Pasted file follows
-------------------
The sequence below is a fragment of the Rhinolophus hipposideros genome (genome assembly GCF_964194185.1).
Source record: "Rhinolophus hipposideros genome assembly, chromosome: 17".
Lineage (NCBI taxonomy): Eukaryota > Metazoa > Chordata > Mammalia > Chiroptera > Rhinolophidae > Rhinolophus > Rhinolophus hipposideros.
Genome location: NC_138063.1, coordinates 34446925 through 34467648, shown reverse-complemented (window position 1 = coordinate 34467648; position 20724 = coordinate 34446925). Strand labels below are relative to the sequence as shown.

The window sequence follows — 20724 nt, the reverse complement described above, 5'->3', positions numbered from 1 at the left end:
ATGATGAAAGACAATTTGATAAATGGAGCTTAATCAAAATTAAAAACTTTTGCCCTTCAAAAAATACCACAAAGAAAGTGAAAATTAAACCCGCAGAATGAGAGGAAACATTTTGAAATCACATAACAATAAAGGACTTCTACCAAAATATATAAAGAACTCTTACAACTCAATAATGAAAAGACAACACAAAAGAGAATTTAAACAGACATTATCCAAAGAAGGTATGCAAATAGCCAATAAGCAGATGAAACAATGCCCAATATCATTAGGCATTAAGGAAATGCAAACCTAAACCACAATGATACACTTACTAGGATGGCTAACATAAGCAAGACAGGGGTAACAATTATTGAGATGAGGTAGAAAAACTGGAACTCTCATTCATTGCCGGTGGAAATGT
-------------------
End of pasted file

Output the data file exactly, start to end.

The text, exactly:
The sequence below is a fragment of the Rhinolophus hipposideros genome (genome assembly GCF_964194185.1).
Source record: "Rhinolophus hipposideros genome assembly, chromosome: 17".
Lineage (NCBI taxonomy): Eukaryota > Metazoa > Chordata > Mammalia > Chiroptera > Rhinolophidae > Rhinolophus > Rhinolophus hipposideros.
Genome location: NC_138063.1, coordinates 34446925 through 34467648, shown reverse-complemented (window position 1 = coordinate 34467648; position 20724 = coordinate 34446925). Strand labels below are relative to the sequence as shown.

The window sequence follows — 20724 nt, the reverse complement described above, 5'->3', positions numbered from 1 at the left end:
ATGATGAAAGACAATTTGATAAATGGAGCTTAATCAAAATTAAAAACTTTTGCCCTTCAAAAAATACCACAAAGAAAGTGAAAATTAAACCCGCAGAATGAGAGGAAACATTTTGAAATCACATAACAATAAAGGACTTCTACCAAAATATATAAAGAACTCTTACAACTCAATAATGAAAAGACAACACAAAAGAGAATTTAAACAGACATTATCCAAAGAAGGTATGCAAATAGCCAATAAGCAGATGAAACAATGCCCAATATCATTAGGCATTAAGGAAATGCAAACCTAAACCACAATGATACACTTACTAGGATGGCTAACATAAGCAAGACAGGGGTAACAATTATTGAGATGAGGTAGAAAAACTGGAACTCTCATTCATTGCCGGTGGAAATGT